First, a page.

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Publicity photo of Garon from Stars of the Photoplay (1924)
Marie Pauline Garon
September 9, 1900
|Died||August 30, 1965 (aged 64)|
|Spouse(s)||Lowell Sherman (1926–1929; divorced)|
Clyde Harland Alban (1940–1942; divorced)
Ross Forester (19??−1965)
Born in Montreal, Quebec as Marie Pauline Garon, the daughter of Pierre and Victoria Garon, she was of French and Irish descent. Her father first worked for the Canadian postal department, then worked at an insurance agency, where he managed to gain enough money to send his youngest child (out of eleven children) to the Couvent Sacre-Coeur (Sacred Heart Convent) in Montreal, one of the most prestigious schools in the city. Garon attended this school for seven years. She was the first graduate of the institution to perform in the theater. Garon did not learn English until she was ten years old. Around age 20, Garon ran away to New York City where she began work on Broadway. She debuted in films in Remodeling Her Husband as a body double for Dorothy Gish.
She was associated with D.W. Griffith when she first came to Hollywood in 1920. Garon's first important role came in 1921's The Power Within. She also played the body double for Sylvia Breamer in Doubling for Romeo (1921).
In 1923, she was hailed as Cecil B. DeMille's big new discovery. He cast her in only two films. One was Adam's Rib (1923). She was selected as one of the WAMPAS Baby Stars in 1923. Even before her "discovery", Garon had been a steadily rising star. She appeared opposite Owen Moore in Reported Missing (1922). Garon received much praise for her role in Henry King's adaptation of Sonny (1922). She had been chosen for this role by King after he saw her portray the role in the stage production on Broadway. She co-starred with Richard Barthelmess in the First National Pictures release.
Garon was making at least five films a year after her popularity soared. She was playing many lead roles in B movies and supporting roles in more glamorous films. She co-starred with Gloria Swanson and John Boles in The Love of Sunya (1927).
By 1928, Garon's career began to decline dramatically. She appeared mostly in French renditions of Paramount Pictures movies. She was cast in less popular English films as well. By the early 1930s, Garon was given small uncredited roles. By 1934, she had vanished from film. Garon played a bit part in How Green Was My Valley (1941) and appeared briefly in two westerns, Song of the Saddle (1936) and The Cowboy and the Blonde (1941).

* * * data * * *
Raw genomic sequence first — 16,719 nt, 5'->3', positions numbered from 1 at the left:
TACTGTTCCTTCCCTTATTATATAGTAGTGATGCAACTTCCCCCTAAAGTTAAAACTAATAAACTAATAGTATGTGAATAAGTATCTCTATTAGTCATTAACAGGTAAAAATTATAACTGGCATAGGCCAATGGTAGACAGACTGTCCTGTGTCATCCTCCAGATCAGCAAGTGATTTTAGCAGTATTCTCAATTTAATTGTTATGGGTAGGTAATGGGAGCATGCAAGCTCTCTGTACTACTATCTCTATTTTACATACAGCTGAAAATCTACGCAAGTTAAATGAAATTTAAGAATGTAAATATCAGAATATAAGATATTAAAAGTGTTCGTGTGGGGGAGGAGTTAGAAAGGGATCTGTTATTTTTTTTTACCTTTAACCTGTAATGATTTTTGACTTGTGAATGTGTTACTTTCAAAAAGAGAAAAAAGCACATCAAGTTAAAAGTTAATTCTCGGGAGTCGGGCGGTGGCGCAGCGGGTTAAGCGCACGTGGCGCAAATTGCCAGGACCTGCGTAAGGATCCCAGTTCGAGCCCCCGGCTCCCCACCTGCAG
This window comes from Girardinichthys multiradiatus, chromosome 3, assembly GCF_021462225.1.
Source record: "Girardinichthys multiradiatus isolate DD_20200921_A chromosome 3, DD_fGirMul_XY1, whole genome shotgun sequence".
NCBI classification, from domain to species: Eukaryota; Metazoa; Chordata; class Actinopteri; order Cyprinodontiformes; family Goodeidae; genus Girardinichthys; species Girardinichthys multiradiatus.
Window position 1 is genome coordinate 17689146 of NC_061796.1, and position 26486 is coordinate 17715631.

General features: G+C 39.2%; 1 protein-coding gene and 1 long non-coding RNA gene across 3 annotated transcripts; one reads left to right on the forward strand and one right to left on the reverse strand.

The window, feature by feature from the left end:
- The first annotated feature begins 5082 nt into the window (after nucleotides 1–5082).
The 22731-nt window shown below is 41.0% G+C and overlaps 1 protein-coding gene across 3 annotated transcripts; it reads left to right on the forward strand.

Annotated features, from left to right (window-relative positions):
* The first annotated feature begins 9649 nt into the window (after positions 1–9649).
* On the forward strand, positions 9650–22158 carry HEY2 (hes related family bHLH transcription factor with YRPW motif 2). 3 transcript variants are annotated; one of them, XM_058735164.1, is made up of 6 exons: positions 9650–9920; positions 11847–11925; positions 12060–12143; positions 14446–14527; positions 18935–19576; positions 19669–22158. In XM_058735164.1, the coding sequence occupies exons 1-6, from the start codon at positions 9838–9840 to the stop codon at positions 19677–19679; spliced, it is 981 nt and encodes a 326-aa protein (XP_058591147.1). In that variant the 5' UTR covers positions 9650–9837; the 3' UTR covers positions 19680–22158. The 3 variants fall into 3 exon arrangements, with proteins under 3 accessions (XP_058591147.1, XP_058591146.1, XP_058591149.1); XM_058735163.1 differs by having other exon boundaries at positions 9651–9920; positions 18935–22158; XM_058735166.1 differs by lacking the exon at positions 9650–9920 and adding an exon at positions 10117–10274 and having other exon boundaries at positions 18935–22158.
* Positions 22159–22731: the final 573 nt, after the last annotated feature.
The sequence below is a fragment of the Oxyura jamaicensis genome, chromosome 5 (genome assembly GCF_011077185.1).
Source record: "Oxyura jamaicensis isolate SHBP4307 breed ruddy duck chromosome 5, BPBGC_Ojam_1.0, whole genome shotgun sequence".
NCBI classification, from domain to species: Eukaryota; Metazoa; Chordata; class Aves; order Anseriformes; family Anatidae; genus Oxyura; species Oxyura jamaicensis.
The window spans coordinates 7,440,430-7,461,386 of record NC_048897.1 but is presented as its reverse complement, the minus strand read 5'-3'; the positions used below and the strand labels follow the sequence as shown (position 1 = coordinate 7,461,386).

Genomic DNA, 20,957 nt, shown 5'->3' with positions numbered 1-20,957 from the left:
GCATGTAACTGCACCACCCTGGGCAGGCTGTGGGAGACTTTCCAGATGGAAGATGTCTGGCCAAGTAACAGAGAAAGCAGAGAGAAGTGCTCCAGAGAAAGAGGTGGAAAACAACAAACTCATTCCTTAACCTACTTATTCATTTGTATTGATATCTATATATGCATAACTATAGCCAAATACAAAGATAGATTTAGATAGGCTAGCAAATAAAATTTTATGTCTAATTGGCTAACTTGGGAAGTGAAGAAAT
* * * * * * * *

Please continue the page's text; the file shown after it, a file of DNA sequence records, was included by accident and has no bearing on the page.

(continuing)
This section relies largely or entirely on a single source. (November 2017)
In February 1928 Garon became a citizen of the United States. She separated from Sherman in August 1927. In February 1940 she eloped with radio star and actor, Clyde Harland Alban, to Yuma, Arizona. Garon and Alban divorced in 1942. She wed comedian Ross Forester and remained with him until she died.
Garon died at Patton State Hospital, a psychiatric institution in San Bernardino, California, in 1965, ten days before her 65th birthday. The cause of death was a brain disorder. Garon's health had been precarious for some time. She collapsed at the 20th Century Fox studios in June 1952.
- A Manhattan Knight (1920)
- Sonny (1922)
- Manslaughter (1922) (uncredited)
- Adam's Rib (1923)
- Wine of Youth (1924)
- What the Butler Saw (1924)
- The Average Woman (1924)
- The Painted Flapper (1924)
- The Farmer from Texas (1925)
- Compromise (1925)
- Satan in Sables (1925)
- Rose of the World (1925)
- Christine of the Big Tops (1926)
- Eager Lips (1927)
- Temptations of a Shop Girl (1927)
- The Princess on Broadway (1927)
- The College Hero (1927)
- The Girl He Didn't Buy (1928)
- The Heart of Broadway (1928; survives at Library of Congress)
- In the Headlines (1929)
- The Phantom Broadcast (1933)
- Lost in the Stratosphere (1934)
- Becky Sharp (1935)
- Charleston Gazette, Movie Star Granted Citizenship Papers, Wednesday, February 22, 1928, p. 24.
- Englewood Economist, Petite Pauline Garon Reaches Fame Rapidly, October 10, 1923, p. 6.
- Hayward Daily Review, Actress Gets Divorce Decree, April 22, 1942, p. 2.
- Lethbridge Herald, Behind The Scenes In Hollywood, June 9, 1952, p. 9.
- Lincoln Star, Film Features From The Cinema World, Sunday, May 13, 1923, p. 31.
- Lincoln Star, Film Features From The Cinema World, September 16, 1923, p. 40.
- Los Angeles Times, One..In..A..Million, July 9, 1922, p. 32.
- Los Angeles Times, To Honor Actress, July 16, 1922, p. 35.
- New York Times, Pauline Garon Wed in Yuma, February 21, 1940, p. 21.
- Washington Post, World's Greatest Golfer, October 16, 1932, p. SM3.
- Washington Post, Sarazen's Ears Nicer Than Valentino's, Agents Told Gene, But He Wised Up In Time, May 4, 1950, p. 17.
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